And here’s where we get to love. Love? Dig deep in Tony’s LinkedIn feed and you will find he “liked” a post about the scientific basis of love. His previous employer, ALACHO, recently reposted about an Orkney teacher who told the Scottish Parliament that we can achieve an inclusive Scotland through love, understanding and compassion. (ALACHO is the Association of Local Authority Chief Housing Officers, where Tony is policy manager when not on secondment).
I asked him, maybe a bit mischievously, if there’s a place for love in housing management. Tony’s involvement with the Scottish Commission for People with Learning Disabilities provided an answer. He said he had been listening to and learned a lot from Kate Sainsbury of the Appletree Community about how to provide care with love. The Appletree Community, near Perth, supports people with profound and multiple learning disabilities and autism.
Applying the same principle to housing, he says treating people in the way that you personally want to be treated is key. According to Tony: “Too many people seem prepared to accept for others housing conditions that they would never accept for themselves or their family.” But a more accurate insight into Tony’s approach involves the application of human rights.
He believes that housing is a human right, and is critical of those who see landlords’ rights to enjoyment of their property, owned for a commercial purpose, as equal or superior to tenants’ rights to have a home.
Back in the 1990s, he heard members of a community council quizzing the director of a registered social landlord about how he would “control” his tenants. It struck him that no-one asks developers how they plan to “control” the behaviour of owner-occupiers.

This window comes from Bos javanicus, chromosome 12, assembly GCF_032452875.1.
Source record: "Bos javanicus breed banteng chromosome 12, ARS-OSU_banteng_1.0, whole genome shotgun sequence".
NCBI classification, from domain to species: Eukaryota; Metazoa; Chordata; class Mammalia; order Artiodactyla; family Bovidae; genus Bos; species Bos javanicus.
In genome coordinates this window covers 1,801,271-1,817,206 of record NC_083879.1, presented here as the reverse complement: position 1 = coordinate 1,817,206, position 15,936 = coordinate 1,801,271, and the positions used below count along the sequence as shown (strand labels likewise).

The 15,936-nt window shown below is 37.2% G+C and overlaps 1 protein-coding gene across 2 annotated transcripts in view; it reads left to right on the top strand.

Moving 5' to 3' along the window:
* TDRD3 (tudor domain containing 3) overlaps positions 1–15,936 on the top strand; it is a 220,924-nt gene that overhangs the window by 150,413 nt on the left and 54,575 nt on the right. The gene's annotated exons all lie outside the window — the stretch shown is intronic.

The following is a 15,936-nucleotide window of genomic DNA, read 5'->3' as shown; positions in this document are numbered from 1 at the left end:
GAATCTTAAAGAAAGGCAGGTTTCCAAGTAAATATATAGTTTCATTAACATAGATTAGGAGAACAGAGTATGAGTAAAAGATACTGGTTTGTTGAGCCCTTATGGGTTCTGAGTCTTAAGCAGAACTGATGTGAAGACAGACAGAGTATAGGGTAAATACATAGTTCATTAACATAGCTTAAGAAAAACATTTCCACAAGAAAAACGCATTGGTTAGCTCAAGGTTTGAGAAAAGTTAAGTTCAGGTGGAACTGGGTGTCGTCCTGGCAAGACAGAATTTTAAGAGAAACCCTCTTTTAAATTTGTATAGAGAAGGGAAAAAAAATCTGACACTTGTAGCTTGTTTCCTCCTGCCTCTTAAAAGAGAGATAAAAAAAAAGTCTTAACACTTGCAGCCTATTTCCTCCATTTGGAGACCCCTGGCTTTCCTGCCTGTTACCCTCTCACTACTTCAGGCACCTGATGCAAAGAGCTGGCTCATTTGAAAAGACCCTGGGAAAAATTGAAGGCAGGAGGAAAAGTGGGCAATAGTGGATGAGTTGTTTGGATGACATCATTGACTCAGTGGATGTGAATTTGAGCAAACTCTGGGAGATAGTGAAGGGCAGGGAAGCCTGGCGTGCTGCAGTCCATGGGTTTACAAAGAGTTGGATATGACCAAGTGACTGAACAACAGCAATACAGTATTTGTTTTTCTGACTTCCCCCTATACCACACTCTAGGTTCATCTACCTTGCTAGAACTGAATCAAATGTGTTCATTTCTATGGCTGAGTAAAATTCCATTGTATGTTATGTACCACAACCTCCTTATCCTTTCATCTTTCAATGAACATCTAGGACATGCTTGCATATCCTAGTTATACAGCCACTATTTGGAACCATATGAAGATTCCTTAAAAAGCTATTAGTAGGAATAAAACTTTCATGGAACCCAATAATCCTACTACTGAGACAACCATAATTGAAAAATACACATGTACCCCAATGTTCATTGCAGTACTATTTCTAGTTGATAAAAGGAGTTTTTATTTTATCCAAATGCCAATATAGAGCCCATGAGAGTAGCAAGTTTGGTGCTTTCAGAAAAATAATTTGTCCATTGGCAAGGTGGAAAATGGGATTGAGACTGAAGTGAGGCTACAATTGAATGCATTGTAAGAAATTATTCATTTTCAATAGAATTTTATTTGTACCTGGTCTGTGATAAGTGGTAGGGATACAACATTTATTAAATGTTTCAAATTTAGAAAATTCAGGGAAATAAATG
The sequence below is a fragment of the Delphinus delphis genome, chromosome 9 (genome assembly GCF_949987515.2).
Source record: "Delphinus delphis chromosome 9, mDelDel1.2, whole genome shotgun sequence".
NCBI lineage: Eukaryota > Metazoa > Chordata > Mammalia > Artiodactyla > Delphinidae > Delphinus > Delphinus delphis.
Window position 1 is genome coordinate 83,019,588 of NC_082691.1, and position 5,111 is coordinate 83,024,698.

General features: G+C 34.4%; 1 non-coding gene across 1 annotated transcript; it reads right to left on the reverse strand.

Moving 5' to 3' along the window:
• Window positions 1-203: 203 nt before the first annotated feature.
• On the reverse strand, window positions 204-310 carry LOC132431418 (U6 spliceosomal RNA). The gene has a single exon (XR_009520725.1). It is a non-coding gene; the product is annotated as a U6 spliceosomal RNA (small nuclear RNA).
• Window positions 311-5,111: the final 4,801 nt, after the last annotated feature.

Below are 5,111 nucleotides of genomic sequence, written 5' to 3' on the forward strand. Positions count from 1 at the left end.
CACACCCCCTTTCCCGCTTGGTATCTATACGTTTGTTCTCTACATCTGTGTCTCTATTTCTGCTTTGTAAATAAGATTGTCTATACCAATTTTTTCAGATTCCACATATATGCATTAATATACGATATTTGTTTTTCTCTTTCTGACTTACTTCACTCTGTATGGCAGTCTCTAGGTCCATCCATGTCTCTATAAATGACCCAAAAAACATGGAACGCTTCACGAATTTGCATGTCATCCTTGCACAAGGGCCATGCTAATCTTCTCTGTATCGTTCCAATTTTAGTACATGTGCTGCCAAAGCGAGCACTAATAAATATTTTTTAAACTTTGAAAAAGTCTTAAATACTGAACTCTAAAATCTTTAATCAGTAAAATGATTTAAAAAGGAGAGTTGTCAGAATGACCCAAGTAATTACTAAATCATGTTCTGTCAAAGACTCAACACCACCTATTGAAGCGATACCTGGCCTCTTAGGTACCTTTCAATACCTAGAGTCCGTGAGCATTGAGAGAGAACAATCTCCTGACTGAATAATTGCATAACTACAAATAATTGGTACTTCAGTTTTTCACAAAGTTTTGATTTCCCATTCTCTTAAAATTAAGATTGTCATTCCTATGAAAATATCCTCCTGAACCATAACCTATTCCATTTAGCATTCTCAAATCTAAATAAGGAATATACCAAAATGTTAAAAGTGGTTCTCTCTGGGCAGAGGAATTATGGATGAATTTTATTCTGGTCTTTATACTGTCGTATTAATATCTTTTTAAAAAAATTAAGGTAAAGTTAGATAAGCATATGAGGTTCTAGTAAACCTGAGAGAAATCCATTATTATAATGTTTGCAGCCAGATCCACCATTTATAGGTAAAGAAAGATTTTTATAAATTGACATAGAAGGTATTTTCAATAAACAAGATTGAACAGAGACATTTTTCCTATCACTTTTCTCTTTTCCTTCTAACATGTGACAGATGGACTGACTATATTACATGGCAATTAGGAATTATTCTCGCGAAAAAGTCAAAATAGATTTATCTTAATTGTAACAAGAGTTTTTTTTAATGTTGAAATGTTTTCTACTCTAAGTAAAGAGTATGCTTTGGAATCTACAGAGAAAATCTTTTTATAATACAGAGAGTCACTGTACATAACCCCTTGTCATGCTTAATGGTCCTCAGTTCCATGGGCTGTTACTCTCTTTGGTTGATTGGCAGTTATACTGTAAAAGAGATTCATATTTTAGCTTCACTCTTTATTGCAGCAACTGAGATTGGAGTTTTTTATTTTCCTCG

He said: “You can still be evicted for ‘associating with known criminals’ and for ‘immoral’ behaviour. We do not apply these standards to property owners. These provisions, writ large in the 18 eviction grounds in the 2016 act, are medieval, rooted in the language of vassals and superiors, tenants and their (land) lords.
“Many, perhaps most folk, would be outraged at the idea that a council could have powers to evict an owner who commits a crime, but are quite happy that a social or private tenant should be ejected for the same actions.”
That brings us back to the Scottish Government’s Protection of Tenants reforms and some surprising provisions which he says do not protect private tenants at all.
This is what he’s talking about. Schedule 2 of the Cost of Living (Tenant Protection) Bill fails to ban private landlords from evicting a tenant because they want to sell the property, or live in it, to ‘alleviate financial hardship’. Lenders who have taken possession of a property from a landlord can evict tenants, if they want to sell with vacant possession. “The new legislation allows landlords to transfer their risk and failure to tenants in just the same way as the 2016 act does.”
Of course, before anyone can be evicted, the First Tier Tribunal or courts must be convinced that the action is “reasonable”. Here’s where judgements have to be made about whose rights matter more and where a proper understanding of human rights can make a difference. “Writing these considerations into this legislation would have challenged the orthodoxy around landlord and tenant’s rights,” Tony added.